How has Small is Beautiful influenced Practical Action’s approach?
Small is Beautiful encapsulated Schumacher’s views on what constitutes sound, sustainable economic progress. The ITDG took practical steps towards this vision. As well as a radically different approach to supporting people living in poverty, its mission moved towards building local economies that work for everyone, and function within the limits of the planet’s finite resources.
Although the ITDG changed its name to Practical Action in 2005, the ethos of Schumacher’s writing still strongly informs our work today. From our policies to our projects on the ground, we’ve continued to adhere to his guiding principles and pragmatic, holistic approach to tackling the complex issues surrounding poverty.
It is a book that was shaped to enable people in developing countries to move from poverty with confidence that the solutions are made by themselves and are sustainable.
Josiane Uwizeye – Community Mobilization and Inclusion Officer, Practical Action
For over 55 years, we’ve worked closely with people on the frontlines of poverty and climate change to understand their needs and the wider, systemic issues affecting them. Together with communities, we’re developing unexpected, real-world solutions that work for both people and planet. Combining traditional know-how, with cutting-edge technology, to create simple but effective solutions that last. We work to protect lives and livelihoods, so communities can thrive in the face of climate change.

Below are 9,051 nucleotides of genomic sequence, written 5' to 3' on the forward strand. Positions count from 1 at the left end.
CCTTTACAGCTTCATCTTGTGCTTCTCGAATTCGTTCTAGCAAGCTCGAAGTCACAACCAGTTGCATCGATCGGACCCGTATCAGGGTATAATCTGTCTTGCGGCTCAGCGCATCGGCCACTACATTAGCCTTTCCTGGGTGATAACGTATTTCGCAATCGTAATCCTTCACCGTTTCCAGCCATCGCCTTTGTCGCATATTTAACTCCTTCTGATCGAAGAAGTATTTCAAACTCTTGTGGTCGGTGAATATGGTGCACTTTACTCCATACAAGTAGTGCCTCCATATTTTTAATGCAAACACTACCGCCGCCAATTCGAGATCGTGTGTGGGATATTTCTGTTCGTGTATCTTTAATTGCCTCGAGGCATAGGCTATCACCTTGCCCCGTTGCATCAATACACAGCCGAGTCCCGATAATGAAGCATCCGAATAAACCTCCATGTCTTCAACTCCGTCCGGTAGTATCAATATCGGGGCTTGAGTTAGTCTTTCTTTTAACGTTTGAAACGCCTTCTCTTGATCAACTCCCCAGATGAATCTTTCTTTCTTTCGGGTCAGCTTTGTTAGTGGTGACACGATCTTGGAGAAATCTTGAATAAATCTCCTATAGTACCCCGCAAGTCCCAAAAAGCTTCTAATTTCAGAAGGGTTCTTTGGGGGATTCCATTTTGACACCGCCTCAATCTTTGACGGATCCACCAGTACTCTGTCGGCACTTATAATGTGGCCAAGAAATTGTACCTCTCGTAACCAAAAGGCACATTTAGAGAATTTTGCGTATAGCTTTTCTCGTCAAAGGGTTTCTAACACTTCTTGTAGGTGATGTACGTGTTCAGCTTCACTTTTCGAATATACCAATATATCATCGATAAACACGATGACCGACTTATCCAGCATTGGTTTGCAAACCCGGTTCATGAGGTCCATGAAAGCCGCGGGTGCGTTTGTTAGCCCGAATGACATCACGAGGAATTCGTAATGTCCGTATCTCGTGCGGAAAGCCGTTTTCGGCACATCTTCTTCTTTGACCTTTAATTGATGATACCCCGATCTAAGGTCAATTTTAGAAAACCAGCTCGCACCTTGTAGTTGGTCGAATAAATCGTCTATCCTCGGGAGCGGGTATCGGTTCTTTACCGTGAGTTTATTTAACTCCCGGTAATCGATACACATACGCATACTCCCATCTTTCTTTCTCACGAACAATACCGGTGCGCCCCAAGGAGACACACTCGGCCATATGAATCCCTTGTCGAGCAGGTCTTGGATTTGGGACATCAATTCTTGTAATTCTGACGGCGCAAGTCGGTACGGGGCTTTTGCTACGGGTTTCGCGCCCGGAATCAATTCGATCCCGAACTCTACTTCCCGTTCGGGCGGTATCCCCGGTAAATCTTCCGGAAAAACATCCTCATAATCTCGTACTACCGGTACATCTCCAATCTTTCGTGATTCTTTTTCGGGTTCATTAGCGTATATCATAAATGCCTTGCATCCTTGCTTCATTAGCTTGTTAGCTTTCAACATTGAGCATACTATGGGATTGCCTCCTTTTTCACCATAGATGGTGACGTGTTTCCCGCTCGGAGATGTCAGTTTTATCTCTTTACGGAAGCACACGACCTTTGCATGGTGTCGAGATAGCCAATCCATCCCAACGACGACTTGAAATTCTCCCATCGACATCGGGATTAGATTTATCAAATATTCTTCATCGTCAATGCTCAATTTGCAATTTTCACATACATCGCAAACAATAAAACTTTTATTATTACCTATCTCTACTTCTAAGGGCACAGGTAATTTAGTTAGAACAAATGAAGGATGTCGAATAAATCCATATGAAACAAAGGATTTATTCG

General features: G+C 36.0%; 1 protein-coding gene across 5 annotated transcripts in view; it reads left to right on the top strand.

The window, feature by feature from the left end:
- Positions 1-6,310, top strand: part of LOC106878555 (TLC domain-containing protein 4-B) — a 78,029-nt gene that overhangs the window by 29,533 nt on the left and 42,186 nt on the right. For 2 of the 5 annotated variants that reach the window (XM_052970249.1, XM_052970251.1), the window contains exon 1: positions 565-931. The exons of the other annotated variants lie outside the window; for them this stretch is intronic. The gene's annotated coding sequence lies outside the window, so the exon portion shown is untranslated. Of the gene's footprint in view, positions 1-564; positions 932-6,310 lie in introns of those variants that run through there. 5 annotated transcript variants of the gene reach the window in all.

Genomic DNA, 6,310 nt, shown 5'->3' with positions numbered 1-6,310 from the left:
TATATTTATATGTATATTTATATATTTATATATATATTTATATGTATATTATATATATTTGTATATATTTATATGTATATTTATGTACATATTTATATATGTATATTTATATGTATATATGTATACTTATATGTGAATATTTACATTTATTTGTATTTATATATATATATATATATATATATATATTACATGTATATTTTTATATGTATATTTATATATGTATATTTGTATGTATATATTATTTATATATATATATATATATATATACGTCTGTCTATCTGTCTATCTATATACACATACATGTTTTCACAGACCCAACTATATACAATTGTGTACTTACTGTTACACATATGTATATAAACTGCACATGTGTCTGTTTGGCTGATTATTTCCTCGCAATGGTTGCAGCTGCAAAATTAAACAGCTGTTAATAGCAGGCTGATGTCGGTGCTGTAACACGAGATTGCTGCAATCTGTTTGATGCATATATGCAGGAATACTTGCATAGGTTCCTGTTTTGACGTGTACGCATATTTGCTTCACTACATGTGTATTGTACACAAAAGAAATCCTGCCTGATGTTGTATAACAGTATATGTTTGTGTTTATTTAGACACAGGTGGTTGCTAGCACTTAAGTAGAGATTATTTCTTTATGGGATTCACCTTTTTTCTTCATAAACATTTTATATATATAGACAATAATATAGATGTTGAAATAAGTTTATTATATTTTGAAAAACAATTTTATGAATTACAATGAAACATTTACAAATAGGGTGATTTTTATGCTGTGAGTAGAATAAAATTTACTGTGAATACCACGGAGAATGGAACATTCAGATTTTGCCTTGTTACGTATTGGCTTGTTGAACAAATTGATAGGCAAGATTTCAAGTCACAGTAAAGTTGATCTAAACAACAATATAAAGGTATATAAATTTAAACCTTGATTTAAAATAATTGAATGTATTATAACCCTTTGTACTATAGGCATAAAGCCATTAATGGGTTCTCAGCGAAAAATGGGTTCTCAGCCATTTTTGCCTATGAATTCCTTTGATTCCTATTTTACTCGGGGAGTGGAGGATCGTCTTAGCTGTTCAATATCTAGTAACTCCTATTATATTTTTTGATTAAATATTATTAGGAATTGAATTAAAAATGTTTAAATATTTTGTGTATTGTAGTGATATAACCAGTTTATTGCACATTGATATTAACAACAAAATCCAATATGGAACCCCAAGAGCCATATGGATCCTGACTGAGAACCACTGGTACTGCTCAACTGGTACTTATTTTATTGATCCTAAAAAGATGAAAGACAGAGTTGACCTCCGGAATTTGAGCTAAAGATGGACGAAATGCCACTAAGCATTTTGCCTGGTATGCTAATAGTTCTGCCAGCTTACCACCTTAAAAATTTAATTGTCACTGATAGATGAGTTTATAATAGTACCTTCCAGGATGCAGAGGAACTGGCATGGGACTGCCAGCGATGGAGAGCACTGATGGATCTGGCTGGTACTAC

We still put sustainability at the heart of everything we do, implementing simple technologies that only utilise locally available materials, where possible. But we also believe in the power of using new technology to transform lives where appropriate. Solar power is a great example of this, as seen in Rwanda, where we established a local market for solar-powered lighting for refugee camps, and the solar-powered irrigation pumps that have made clean drinking water a reality in Kenya’s arid regions.
The book has retained its relevance. It’s a great advocate for sustainability, and central to many of modern ideas, such as degrowth, circular economics and doughnut economies. For myself, the most poignant aspect is its relevance to the climate emergency.
Colin McQuistan – Head of Climate Resilience, Practical Action